verb (used with object), em·bod·ied, em·bod·y·ing.
Origin of embody
Examples from the Web for embodied
The rage that Marvin has embodied, a man on the edge of eruption, is always a badly wounded man.The Story Behind Lee Marvin’s Liberty Valance Smile|Robert Ward|January 3, 2015|DAILY BEAST
If the oft-talked-about college “hook-up culture” could be embodied by a place, it would be Shooters.Random Hook-Ups or Dry Spells: Why Millennials Flunk College Dating|Ellie Schaack|January 1, 2015|DAILY BEAST
Scrooge is still with us, not just in print but embodied in the cold hearts and selfish calculations of misanthropes everywhere.
But here Virgin was fielding only one test vehicle that embodied a whole set of completely untried systems.Virgin Galactic’s Flight Path to Disaster: A Clash of High Risk and Hyperbole|Clive Irving|November 1, 2014|DAILY BEAST
The worldwide panic over her new look is rooted in a sense of betrayal to the "be yourself" values that Bridget Jones embodied.Renee Zellweger's Face Gets More Medical Scrutiny Than Ebola|Emily Shire|October 21, 2014|DAILY BEAST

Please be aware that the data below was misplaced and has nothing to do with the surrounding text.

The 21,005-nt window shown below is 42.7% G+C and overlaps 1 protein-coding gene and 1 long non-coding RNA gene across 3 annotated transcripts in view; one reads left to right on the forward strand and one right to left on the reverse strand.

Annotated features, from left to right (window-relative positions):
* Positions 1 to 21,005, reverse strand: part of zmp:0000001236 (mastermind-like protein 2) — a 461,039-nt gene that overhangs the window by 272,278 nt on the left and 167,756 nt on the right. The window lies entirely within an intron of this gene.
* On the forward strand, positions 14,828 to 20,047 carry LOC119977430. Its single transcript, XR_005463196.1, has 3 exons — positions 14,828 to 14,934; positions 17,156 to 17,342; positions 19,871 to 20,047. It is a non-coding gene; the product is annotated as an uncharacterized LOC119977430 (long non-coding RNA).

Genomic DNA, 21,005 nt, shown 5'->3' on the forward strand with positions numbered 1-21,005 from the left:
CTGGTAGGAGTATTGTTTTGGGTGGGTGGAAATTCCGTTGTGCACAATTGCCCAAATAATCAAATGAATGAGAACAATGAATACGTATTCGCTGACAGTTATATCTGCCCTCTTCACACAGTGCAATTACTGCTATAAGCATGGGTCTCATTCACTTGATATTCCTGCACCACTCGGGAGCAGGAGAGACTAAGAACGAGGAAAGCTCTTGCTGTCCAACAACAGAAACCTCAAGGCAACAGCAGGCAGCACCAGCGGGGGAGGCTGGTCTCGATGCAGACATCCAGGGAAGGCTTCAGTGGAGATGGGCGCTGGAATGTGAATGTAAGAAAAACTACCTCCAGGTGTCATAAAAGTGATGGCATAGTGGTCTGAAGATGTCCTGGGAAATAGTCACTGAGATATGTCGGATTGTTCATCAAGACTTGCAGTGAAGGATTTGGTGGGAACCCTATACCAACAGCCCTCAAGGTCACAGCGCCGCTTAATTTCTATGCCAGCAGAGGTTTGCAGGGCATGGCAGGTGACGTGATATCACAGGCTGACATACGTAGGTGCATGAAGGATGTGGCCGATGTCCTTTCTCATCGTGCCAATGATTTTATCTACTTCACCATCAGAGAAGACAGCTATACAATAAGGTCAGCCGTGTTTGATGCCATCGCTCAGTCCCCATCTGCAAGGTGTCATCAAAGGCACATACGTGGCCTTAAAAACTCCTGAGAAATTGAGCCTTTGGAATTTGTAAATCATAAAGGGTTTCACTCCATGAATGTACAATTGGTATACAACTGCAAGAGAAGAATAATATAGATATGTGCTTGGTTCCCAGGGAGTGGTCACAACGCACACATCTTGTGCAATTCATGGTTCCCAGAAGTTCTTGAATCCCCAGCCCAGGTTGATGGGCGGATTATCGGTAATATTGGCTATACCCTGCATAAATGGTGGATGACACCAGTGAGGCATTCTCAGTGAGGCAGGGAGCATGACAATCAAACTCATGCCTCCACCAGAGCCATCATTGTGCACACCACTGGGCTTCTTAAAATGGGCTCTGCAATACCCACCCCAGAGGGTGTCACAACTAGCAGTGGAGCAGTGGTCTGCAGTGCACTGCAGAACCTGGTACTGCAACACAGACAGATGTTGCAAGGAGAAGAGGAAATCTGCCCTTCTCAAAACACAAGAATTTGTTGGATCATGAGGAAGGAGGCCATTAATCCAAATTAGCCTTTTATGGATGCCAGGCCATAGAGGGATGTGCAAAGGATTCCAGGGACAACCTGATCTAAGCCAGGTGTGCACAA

The very spirit of harmony is embodied in the proportions of the Parthenon.Philothea|Lydia Maria Child
Everybody knows the steps by which this embodied selfishness achieved his emancipation from a dominant Church.The Eighteen Christian Centuries|James White
It is the same great principle as before, though the caution in which it is embodied is different.Expositor's Bible: The Gospel of Matthew|John Monro Gibson
It contained red plush furniture, which embodied the acme of good taste at the time of the Franco-Prussian War.The Song of Songs|Hermann Sudermann
Miss Gwin embodied the original and pioneer one of the forces speedily set marching to the relief of the Finkelsteins.Local Color|Irvin S. Cobb